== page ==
Markets Looking For A Reason to Sell the USD, As the FED Looks For Any Reason to Stay Loose
Skerdian Meta • 3 min read
The US Dollar turned bearish in March last year, after the coronavirus broke out in the West and it still remains bearish. We saw a decent attempt to reverse the situation in the first three months of this year, but in April the decline resumed again.
In the first week of May we saw another attempt at turning the USD bullish, but on Friday it all went to waste as EUR/USD jumped off 1.20 and ended the day and the week at the highs, more than 150 pip higher.
The US economy is running pretty hot across most sectors, with manufacturing surging since Q4 of last year, while services have also been surging for several months now. Unemployment claims have fallen below 500K, while the consumer and investor sentiment are have improved as well.
The US is in a much better place than all other major economies, which leaves the FED in a good position But, they are trying to avoid any clear comment on tightening the monetary policy, delaying it as much as possible. Markets are trading the FED so the USD is following that sentiment. Yesterday’s Non Farm Payrolls (NFP) report wasn’t sop bad after all, as shown below.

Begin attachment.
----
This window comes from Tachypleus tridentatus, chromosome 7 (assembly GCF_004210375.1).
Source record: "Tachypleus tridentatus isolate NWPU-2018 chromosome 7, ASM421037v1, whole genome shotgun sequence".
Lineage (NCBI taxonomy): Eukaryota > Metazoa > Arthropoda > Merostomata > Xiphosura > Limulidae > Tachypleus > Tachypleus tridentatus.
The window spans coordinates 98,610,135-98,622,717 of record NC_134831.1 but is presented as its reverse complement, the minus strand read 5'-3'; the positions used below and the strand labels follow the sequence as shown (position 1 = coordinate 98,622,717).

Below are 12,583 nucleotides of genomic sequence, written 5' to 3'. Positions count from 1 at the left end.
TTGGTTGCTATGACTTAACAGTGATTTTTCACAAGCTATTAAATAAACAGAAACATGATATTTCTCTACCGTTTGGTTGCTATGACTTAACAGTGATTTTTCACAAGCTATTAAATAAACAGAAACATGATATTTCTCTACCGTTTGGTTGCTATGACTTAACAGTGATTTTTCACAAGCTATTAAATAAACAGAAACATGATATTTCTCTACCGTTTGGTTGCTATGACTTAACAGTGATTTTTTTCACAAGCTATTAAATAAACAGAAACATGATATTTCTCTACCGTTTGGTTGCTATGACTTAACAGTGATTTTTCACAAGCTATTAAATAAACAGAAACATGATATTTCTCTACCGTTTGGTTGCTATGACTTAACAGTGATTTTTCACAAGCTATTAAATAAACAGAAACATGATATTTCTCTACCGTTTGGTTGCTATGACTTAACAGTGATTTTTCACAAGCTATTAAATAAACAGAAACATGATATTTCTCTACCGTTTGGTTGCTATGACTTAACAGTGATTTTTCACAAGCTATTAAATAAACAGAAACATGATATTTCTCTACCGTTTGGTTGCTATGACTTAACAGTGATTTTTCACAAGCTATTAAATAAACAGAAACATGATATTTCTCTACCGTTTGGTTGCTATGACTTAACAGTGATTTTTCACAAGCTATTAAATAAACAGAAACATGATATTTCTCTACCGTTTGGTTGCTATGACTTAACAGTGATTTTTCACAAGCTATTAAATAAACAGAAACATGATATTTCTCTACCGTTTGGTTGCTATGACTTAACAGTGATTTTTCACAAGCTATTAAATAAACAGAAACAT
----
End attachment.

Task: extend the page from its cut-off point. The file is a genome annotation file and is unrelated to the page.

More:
April 2021 non-farm payrolls report:
- April non-farm payrolls +266K vs +990K expected
- March was 916K (revised to +770K)
- Unemployment rate 6.1% vs 5.8% expected
- March unemployment rate 6.0%
- Participation rate 61.7% vs 61.6% expected (was 62.8% pre-pandemic)
- March participation rate 61.5%
- Underemployment rate 10.4% vs 10.7% prior
- Average hourly earnings +0.7% m/m vs 0.0% expected
- Average hourly earnings +0.3% y/y vs +4.2% expected
- Average weekly hours 35.0 vs 34.9 expected
- Two month net revision -78K
- Change in private payrolls +218K vs +933K expected
- Change in manufacturing payrolls -18K vs +54K expected
- Long-term unemployed at 4.2m vs 4.2m prior
- The employment-population ratio, at 57.9% vs 57.8% prior (61% before pandemic)
- Full report
The revisions lower for March also played a part in the USD decline on Friday. April’s expectations were much higher, but the actual number is not bad either. Comments said that “In April, notable job gains in leisure and hospitality, other services, and local government education were partially offset by losses in temporary help services and in couriers and messengers,” the report said.